My redundancy money has mostly been invested but some has been put away for my studio rent, mobile phone bill, therapy bills, sponsoring a child in Rwanda and, of course, other things that contribute to the smooth running of our household.

And although I don't know what I will do once my budget has run out and although the babysitting has been ad hoc to date and although I am nowhere near as far along as where I hoped to be as far as my novels go... this is what is.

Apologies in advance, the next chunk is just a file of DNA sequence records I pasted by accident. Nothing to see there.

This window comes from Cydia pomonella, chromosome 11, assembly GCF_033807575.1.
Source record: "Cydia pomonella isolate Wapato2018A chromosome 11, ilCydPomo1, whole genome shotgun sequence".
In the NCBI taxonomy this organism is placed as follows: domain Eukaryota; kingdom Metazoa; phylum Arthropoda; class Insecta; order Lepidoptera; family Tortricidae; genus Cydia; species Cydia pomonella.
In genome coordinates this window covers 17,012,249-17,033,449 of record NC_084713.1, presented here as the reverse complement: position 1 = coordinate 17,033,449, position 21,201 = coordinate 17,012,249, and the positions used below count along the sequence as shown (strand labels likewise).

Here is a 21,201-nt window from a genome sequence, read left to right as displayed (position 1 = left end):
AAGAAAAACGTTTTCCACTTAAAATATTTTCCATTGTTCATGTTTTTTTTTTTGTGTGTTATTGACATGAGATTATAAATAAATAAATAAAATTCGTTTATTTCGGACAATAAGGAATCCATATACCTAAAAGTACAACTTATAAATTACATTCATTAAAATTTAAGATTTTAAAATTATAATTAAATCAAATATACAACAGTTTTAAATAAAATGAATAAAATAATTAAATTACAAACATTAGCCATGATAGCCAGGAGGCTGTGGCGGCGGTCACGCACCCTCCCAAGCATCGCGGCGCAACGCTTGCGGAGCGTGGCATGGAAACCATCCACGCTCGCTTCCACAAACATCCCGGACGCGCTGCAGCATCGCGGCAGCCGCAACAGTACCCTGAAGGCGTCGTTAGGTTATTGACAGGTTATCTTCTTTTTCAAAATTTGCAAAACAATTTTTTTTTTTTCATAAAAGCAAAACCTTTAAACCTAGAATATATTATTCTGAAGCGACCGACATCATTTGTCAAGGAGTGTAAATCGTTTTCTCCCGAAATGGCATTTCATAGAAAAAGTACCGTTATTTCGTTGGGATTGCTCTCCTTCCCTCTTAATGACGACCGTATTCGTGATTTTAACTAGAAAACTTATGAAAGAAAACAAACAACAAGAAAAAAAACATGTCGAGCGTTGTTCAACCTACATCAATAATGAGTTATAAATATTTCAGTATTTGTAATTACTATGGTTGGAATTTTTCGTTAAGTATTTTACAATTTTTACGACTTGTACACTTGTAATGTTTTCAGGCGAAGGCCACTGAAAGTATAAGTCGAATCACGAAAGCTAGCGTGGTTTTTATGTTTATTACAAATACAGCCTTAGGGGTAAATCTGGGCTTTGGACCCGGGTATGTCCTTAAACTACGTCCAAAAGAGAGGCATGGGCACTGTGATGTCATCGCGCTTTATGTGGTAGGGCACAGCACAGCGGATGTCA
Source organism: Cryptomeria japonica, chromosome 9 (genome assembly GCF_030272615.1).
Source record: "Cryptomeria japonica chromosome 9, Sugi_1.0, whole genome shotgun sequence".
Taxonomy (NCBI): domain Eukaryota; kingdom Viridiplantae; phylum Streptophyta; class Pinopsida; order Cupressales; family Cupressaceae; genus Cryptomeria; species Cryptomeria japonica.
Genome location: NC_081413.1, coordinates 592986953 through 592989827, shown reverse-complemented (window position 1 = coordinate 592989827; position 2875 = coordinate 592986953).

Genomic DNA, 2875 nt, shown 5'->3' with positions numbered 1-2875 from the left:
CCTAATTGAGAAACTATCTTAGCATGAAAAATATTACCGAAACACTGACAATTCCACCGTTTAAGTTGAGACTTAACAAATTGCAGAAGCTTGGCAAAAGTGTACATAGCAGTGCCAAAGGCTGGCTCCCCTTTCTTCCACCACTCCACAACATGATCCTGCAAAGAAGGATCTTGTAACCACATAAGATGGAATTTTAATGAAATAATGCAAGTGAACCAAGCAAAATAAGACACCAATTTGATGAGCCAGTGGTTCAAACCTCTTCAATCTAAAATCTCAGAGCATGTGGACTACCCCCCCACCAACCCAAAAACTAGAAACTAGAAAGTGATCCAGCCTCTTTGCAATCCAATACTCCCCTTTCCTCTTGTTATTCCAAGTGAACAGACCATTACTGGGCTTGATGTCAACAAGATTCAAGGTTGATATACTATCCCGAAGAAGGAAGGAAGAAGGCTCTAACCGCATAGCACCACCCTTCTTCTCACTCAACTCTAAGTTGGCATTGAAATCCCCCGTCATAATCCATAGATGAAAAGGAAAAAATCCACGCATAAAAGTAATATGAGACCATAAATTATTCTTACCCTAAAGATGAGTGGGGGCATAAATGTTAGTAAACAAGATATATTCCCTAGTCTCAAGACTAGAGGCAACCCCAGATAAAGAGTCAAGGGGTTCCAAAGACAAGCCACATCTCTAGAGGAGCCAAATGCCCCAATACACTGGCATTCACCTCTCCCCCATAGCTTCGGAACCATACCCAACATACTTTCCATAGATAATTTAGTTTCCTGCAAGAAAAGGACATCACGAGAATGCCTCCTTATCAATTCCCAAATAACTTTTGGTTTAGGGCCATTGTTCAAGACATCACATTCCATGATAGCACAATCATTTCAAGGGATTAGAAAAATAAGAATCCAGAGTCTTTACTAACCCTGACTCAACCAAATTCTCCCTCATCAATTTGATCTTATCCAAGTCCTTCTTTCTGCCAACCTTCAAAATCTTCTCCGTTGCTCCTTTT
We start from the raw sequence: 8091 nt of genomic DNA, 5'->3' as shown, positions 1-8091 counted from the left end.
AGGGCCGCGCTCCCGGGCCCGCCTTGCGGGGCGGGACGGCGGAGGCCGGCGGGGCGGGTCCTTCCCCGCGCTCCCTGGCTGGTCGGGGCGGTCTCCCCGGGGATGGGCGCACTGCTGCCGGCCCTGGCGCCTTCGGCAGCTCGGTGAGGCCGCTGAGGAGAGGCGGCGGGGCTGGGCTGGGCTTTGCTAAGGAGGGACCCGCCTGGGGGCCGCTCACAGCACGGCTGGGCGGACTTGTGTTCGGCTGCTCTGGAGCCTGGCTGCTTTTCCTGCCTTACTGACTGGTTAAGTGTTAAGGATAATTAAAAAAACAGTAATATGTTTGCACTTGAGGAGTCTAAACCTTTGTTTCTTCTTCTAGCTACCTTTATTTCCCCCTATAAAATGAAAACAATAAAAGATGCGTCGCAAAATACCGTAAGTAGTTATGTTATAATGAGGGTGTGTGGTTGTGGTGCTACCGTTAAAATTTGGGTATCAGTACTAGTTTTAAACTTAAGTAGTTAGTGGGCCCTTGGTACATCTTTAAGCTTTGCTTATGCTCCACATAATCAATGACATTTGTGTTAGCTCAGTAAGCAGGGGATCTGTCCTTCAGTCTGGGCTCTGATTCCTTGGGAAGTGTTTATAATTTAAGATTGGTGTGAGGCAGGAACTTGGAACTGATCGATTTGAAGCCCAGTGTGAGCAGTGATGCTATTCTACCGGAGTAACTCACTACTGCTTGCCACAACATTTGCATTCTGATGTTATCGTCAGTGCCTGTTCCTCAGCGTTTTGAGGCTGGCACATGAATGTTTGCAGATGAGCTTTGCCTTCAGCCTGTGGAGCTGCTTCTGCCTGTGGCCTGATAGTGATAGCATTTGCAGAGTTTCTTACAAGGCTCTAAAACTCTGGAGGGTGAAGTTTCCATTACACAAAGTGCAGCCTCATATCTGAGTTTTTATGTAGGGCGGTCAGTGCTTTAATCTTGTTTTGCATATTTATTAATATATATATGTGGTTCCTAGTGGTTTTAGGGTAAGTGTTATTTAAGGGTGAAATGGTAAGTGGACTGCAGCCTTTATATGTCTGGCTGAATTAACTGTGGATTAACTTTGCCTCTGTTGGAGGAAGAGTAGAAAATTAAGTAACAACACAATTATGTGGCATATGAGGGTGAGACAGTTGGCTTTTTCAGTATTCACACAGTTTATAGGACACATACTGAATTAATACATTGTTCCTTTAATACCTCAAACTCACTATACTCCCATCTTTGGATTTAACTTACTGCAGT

And I know how lucky I am to have it. And how hard I have worked for it.

And all I can think is... LOVE.

This post is in response to the third prompt of the Reverb14 reflective writing challenge. All prompts can be found here; you are warmly invited to share your response and link to it in the comments below, if you feel called to do so. 

The next opportunity to connect in this way is April Moon and we'd love to have you join us!